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Securing Atlanta's Future Thought Leadership

Finding Hope in Hard Times

By Frank Brown, Esq. CEO, Communities in Schools of Atlanta

Much has happened in the month since our last column. More than 22 million Americans are unemployed. Miles-long lines of families wait to receive their weekly groceries from food banks. Meanwhile, due to logistical and other challenges, farmers are destroying the crops they’d usually sell to restaurants and hotels. 

In Georgia, remote learning will remain in place for the remainder of the school year. College campuses will not open for the summer semester. One million Georgians have filed for unemployment. And an ongoing debate rages on about the risk or reward of reopening the economy compared to the inevitable loss of lives. 

Like many of you, I’ve had countless sleepless nights about the ramifications of this pandemic. What does the future hold for my family, for my staff, and for the thousands of students and families we serve? 

Beyond our existing caseload, we are fielding numerous coronavirus-related emergency requests. These include providing transportation for those unable to get to and from essential locations, rental assistance, delivering hygiene kits, procuring cleaning supplies, and laptop distribution to ensure students’ learning is not disrupted. Working with Kroger, our staff has provided groceries and staples to ensure no one goes hungry. In some cases, we are also supporting CIS Atlanta alumni who have been forced to move back home or even search for other housing options as college dormitories remain closed. Some of these students are returning to environments and family members that do not wholly value their talent. 

Somehow, the moments of frustration and uncertainty are overshadowed by the slivers of hope we receive in messages from our site coordinators and students. 

This crisis has taught us to redefine what we deem an essential employee and learn how interdependent we are. Of the nearly 30,000 children we support, many of their parents are on the frontlines, working low-wage jobs and putting themselves and their families at risk as they do all they can to stay emotionally and physically healthy.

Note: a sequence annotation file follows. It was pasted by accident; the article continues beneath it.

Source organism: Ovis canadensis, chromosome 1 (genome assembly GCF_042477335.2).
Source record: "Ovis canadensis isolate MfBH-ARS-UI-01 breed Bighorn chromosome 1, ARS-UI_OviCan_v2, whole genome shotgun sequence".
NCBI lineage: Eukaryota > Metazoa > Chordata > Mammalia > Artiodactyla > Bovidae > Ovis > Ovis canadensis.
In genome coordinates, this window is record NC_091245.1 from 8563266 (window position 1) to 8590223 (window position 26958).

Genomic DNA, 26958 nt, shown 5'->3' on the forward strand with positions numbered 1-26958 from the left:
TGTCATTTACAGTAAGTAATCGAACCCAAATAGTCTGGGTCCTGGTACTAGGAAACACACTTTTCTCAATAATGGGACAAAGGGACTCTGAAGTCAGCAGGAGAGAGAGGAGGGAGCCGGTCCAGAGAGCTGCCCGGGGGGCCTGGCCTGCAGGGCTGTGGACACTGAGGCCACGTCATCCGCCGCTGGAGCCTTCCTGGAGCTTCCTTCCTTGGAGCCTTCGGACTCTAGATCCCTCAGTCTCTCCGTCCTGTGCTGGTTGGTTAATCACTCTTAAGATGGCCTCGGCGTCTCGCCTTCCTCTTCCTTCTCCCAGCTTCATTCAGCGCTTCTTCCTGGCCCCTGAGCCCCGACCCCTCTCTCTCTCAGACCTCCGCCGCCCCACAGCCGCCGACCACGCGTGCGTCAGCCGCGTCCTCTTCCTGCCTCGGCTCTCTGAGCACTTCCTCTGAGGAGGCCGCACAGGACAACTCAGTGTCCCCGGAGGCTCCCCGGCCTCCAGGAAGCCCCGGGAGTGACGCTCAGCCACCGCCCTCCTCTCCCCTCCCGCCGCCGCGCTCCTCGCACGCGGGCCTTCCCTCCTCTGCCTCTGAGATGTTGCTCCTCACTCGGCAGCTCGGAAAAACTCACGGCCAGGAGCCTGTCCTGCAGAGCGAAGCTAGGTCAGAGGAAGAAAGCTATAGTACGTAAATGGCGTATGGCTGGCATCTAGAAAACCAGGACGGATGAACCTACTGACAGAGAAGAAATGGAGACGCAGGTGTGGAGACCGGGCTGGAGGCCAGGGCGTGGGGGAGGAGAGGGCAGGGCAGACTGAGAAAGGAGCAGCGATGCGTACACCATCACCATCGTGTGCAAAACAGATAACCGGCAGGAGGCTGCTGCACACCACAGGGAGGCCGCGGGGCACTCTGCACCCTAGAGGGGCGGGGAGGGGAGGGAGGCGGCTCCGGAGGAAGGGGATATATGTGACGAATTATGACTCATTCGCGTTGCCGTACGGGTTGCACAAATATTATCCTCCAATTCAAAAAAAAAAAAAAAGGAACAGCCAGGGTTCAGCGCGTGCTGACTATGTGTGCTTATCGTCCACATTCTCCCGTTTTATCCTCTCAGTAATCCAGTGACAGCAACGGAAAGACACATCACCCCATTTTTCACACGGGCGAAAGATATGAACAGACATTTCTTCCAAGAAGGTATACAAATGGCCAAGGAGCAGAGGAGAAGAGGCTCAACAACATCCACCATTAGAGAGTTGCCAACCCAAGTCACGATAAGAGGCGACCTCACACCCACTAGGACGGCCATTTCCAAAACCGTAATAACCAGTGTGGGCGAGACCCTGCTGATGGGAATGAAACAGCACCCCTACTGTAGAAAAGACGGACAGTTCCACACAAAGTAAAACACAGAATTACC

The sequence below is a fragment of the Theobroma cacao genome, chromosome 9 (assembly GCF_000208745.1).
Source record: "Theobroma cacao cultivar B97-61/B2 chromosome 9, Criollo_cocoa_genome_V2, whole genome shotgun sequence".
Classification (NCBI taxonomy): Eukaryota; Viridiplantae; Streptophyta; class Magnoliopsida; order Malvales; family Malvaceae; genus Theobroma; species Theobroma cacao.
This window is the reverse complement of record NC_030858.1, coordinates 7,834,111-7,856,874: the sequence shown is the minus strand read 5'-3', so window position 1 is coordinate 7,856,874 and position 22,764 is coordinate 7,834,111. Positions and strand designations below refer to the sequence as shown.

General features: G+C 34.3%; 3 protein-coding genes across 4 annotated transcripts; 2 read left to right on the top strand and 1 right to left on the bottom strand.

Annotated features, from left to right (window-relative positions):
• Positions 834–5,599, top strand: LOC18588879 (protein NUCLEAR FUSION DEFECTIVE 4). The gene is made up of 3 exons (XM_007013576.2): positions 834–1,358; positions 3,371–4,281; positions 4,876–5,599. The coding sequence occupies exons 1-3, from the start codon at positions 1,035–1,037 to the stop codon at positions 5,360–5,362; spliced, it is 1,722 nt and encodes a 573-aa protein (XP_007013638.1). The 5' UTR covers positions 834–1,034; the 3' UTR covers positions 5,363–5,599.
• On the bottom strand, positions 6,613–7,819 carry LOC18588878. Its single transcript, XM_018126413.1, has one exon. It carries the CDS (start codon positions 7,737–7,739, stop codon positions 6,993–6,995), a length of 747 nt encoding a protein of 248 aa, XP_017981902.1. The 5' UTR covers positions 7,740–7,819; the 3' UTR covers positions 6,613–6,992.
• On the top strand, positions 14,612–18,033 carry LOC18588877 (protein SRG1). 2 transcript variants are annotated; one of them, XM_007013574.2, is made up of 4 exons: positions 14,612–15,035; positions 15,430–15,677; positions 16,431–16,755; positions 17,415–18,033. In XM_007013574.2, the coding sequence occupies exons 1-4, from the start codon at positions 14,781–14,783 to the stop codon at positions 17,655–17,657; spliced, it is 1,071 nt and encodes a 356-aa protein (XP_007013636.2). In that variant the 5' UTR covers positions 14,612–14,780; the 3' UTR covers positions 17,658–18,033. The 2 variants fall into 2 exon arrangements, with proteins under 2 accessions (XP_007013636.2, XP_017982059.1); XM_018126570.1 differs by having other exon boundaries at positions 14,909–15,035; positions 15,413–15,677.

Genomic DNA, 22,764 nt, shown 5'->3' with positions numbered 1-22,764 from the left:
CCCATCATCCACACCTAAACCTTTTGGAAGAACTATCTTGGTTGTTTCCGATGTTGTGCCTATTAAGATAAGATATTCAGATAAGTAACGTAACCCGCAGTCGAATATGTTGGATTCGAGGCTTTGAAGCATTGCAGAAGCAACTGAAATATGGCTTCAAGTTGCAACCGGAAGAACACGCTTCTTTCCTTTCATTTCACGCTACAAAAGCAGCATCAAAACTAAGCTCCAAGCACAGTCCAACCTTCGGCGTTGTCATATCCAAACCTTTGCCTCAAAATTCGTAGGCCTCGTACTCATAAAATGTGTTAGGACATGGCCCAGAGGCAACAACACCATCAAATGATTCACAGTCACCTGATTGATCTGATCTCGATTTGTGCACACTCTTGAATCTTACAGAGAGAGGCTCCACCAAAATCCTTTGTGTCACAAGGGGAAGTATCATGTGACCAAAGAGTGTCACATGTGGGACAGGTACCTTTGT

A single mom whose daughter attends a CIS  Atlanta partner school reached out in need of help. A watershed employee, she wrote us last week to praise Ms. Tameka McClain, one of our staffers in Fulton County Public Schools. After hearing the mom’s needs, we were able to provide food and clothing for the family and her daughter is receiving academic support at a crucial time in her learning journey. In her email, she said, “CIS Atlanta has put my mind at ease and lightened the load.” 

One message I personally received last week firmly encapsulates our organization’s raison d’être. 

A high school senior from a Title I school we serve emailed, “This year alone I have faced so many obstacles from being homeless to not knowing where my next meal would come from. Sometimes I would even miss school due to home problems but I found someone at school who helped me through it all.  Ms. Johnson [ a CIS Atlanta site coordinator] has been my light in the darkness literally. She is a shoulder to cry on and when I needed guidance she always gave advice. Even though she was hard on [me] it was only for the best. I have truly made a connection that [I] and my family would never forget. Even during this virus she still went out of her way to make sure my family had things to eat. In this journey not only have I gained a mentor of life but I have gained a friend.”

I can’t say with certainty what the next month holds. How many more will file for unemployment, how many more will fall ill, how many more will turn to desperate measures to try and keep their lives intact? 

On a normal day in late May, we’d be celebrating the final days of the school year, working with parents to help provide resources and support for the summer months, and preparing graduating seniors for the next chapter of their lives. 

In the meantime, CIS Atlanta will keep looking for hope amidst the chaos. We’ll keep fighting for our children and their parents. We’ll also keep urging everyone we can to help rewrite the status quo so the folks we serve are not left behind as we deal with the ongoing fallout of a disruptive global pandemic.


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